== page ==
The healthcare industry is booming. In fact, it's one of the few career fields that rapidly hires despite the nation's dismal employment figures. Healthcare jobs are expected to grow faster than in any other industry. Over the next five years, more than three million new jobs are projected to be added as the large number of baby boomers get older, thus needing healthcare. The supply must meet the demand. Here are some of the more popular choices for healthcare careers and the educational requirements needed to successfully pursue them.
Most dental students will need a bachelor's degree before entering dental school. All applicants have to complete certain required science courses—like biology and chemistry. Majoring in a science like biology might increase the chances of being accepted, but no specific major is required to enter most dental school programs. College undergrads who want to apply to dental school usually have to take the Dental Acceptance Test (or DAT) during their junior year. Admission into a dental school can be competitive. They use testing—along with other factors, like grade point average and recommendations—to admit students into their programs.
In all nursing education programs, students take courses in anatomy, physiology, microbiology, chemistry, nutrition, psychology, and other social and behavioral sciences, as well as in the liberal arts. BSN programs typically take four years to complete. ADN and diploma programs usually take two to three years to complete. All programs also include supervised clinical experience. Many registered nurses with an ADN or diploma choose to go back to school to earn a bachelor's degree through an RN to BSN program. Another convenient—but no less challenging option—is to get your RN to MSN online.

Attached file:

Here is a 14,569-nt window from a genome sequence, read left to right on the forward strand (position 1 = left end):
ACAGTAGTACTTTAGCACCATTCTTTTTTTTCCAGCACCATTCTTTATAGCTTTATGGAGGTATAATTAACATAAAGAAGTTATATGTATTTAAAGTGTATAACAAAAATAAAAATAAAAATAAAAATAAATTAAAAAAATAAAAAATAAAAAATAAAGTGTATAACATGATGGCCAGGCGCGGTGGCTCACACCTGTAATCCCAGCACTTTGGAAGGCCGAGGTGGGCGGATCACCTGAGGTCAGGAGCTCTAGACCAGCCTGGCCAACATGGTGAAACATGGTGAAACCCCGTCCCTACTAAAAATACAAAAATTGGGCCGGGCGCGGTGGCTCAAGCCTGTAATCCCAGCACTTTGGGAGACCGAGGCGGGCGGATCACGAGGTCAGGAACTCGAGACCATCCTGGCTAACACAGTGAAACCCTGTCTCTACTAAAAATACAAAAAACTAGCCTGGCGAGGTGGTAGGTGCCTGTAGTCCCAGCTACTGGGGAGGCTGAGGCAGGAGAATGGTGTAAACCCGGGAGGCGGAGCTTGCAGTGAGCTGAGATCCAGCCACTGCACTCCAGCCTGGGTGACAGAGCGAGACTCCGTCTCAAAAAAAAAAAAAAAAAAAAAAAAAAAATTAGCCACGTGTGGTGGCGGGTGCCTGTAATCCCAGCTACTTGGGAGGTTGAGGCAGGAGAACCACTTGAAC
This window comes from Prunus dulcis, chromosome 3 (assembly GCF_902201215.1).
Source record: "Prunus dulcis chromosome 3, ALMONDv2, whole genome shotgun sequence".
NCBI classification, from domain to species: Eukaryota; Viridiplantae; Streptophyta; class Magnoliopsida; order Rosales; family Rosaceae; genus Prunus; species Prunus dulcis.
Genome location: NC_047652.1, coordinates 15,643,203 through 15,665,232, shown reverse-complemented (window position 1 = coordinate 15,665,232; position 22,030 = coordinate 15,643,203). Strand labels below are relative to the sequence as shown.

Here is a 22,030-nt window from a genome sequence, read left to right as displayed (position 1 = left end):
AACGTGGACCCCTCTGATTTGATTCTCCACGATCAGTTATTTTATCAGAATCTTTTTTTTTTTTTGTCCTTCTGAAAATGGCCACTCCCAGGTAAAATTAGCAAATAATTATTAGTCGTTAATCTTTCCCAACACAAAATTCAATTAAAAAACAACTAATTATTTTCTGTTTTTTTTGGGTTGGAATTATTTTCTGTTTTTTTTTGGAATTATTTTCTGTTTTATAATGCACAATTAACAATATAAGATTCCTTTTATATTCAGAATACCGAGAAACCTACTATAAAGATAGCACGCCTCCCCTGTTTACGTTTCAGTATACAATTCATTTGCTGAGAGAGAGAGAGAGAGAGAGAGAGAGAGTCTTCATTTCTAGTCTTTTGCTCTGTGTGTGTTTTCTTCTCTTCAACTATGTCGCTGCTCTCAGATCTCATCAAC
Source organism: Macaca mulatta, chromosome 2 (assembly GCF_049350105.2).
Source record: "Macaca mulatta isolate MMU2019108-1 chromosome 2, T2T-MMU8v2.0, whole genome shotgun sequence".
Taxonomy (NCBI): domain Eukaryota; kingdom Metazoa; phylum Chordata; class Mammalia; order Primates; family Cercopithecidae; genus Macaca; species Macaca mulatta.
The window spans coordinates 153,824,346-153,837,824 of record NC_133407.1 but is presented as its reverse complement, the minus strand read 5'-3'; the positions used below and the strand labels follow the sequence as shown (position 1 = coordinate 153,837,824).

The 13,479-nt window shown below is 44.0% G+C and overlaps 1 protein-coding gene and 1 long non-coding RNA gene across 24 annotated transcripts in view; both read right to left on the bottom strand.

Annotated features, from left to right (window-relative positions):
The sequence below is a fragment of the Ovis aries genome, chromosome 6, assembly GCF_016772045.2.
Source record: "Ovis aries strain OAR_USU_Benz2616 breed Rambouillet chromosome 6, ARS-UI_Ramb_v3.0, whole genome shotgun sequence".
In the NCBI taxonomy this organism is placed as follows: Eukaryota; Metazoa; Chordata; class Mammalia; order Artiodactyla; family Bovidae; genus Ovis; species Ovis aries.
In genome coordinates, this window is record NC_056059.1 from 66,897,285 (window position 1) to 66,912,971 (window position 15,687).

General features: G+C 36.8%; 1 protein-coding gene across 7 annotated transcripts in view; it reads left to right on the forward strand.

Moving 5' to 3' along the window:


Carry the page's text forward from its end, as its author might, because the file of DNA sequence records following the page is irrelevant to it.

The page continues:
Physicians and Surgeons
Many applicants to medical school have a bachelor's degree and most have more advanced degrees. Although no specific major is required, all students must complete undergraduate work in biology, chemistry, physics, mathematics, and English. Students also take courses in the humanities and social sciences. Some students volunteer at local hospitals or clinics to gain valuable experience in a healthcare setting. Medical schools are extremely competitive and most applicants have to submit transcripts, scores from the Medical College Admission Test (or MCATs), and letters of recommendation. Schools also consider an applicant's personality, their leadership qualities, and what extracurricular activities they are involved in. Most schools require applicants to go through an interview process with members of the admissions committee.
Applicants to physician assistant education programs already have a bachelor's degree and some healthcare-related work experience. While admissions requirements vary from one program to the next, most of them require two-to-four years of undergraduate coursework with a concentration on science. Many applicants already have experience as an RN or EMT before they apply to become a physician assistant. Physician assistant education programs usually take at least two years of full-time study to complete.
The opportunity for a successful and stable career in the healthcare industry is a very real possibility for those who are willing to put in the required work.